When D'Angelo delivers a song, he slowly fills in phrases, like a painter using a small brush. When Rahsaan Patterson dives into a song, he does so with an urgency that leaves little time for slow seduction. Like D'Angelo, Patterson is an artist whose commitment to R&B craft makes him stand out from the urban-radio pack, but if he lacks D'Angelo's flair for showmanship and his higher profile, he compensates with earthy charm, as he demonstrated at the Key Club on Saturday.
With his black sweater and horn-rimmed glasses, Patterson looked like a younger version of jazz singer Bobby McFerrin--a far cry from the sex-bomb image D'Angelo flaunted at his House of Blues show a few weeks ago. Patterson's shtick is a lack of shtick. He preferred to blow people over with the wide-screen dazzle of his funk-soul arrangements, which were delivered by a crack 14-piece band, and his gorgeous, feline voice, which he can push into a stratospheric high register and then send to trawl in the lower depths.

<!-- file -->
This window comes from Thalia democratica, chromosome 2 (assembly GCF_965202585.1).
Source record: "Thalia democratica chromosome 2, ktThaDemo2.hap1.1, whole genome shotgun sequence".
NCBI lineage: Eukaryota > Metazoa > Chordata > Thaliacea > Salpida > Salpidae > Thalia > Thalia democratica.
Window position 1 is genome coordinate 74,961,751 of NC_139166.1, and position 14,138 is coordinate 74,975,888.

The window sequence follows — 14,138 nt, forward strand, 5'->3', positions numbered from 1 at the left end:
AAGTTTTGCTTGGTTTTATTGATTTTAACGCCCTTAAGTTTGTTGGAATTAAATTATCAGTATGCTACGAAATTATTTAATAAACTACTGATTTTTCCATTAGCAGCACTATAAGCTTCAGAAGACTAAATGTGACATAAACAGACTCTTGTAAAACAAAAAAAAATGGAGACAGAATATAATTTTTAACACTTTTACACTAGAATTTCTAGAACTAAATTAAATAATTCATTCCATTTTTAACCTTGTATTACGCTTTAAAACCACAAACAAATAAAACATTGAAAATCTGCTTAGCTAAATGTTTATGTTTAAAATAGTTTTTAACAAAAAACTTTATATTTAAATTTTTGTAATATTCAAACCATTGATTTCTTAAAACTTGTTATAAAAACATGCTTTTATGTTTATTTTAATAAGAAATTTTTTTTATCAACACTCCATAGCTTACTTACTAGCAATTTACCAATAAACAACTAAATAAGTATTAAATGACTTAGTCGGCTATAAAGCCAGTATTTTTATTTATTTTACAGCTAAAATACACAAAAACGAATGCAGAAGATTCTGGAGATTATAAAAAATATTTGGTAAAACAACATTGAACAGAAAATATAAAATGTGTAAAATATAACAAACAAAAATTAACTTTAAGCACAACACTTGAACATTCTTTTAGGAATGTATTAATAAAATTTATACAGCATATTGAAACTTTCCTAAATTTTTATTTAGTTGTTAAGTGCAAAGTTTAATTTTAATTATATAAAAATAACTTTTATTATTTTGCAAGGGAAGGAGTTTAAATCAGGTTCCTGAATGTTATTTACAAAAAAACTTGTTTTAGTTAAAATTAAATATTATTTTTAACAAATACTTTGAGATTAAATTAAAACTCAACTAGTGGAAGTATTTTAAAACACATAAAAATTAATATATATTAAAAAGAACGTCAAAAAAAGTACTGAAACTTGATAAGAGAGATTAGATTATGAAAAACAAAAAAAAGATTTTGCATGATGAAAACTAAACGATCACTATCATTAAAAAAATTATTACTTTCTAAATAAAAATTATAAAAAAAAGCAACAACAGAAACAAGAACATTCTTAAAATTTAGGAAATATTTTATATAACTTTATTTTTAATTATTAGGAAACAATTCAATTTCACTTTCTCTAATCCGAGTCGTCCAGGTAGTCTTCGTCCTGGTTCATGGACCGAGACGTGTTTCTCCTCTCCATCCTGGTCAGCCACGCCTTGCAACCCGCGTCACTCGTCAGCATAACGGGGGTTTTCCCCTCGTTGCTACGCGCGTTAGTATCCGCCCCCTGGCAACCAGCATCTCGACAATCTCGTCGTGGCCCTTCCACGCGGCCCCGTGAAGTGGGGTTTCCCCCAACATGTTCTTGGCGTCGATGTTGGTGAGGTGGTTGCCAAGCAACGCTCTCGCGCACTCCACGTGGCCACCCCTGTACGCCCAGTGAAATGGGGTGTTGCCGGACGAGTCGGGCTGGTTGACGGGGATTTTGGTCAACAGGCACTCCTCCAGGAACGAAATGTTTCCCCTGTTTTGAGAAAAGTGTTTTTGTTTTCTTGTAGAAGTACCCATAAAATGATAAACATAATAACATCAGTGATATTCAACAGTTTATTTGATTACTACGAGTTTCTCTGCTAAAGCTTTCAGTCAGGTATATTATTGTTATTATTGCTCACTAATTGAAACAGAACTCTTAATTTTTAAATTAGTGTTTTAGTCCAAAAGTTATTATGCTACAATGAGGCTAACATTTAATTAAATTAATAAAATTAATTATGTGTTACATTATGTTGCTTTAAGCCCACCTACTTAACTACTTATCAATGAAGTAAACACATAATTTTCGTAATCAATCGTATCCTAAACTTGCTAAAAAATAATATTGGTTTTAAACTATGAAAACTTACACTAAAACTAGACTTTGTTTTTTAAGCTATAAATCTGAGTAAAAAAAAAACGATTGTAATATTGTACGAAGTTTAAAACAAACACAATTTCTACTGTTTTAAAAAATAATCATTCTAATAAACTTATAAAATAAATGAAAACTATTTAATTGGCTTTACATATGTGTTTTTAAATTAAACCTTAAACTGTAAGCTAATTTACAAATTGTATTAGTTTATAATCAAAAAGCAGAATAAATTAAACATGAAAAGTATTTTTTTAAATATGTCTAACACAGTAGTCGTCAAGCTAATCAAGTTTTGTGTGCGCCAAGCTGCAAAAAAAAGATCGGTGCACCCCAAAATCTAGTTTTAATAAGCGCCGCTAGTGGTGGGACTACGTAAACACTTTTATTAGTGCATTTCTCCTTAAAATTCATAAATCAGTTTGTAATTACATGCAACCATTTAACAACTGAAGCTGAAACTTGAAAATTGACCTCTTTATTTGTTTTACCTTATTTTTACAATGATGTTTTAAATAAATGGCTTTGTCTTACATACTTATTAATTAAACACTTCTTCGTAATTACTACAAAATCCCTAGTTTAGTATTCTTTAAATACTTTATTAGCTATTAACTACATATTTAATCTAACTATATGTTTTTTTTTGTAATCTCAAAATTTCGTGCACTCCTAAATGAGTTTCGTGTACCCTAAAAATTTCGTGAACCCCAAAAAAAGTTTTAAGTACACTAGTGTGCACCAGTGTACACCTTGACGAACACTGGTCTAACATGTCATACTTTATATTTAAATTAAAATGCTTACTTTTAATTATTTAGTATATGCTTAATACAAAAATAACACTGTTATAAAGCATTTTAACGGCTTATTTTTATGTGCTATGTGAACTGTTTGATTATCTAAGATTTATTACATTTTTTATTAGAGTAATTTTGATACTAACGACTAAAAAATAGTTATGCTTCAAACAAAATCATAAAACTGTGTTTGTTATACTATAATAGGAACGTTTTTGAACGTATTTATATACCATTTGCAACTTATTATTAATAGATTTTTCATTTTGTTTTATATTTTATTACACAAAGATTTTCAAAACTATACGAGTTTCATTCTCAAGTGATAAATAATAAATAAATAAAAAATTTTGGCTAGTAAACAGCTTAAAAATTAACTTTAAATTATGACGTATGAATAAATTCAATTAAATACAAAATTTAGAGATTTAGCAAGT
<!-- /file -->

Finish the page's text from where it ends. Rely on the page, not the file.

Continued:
Patterson's material ran through the complete vocabulary of R&B styles. Using elemental, two- or three-chord structures, his romantic entreaties were enveloped within sprightly shuffle rhythms, strident, bass-heavy funk grooves, feathery ballads and sunny soul-pop. Patterson was a tightly coiled force field on stage, creating stirring melodrama using little more than his agile vocal instrument.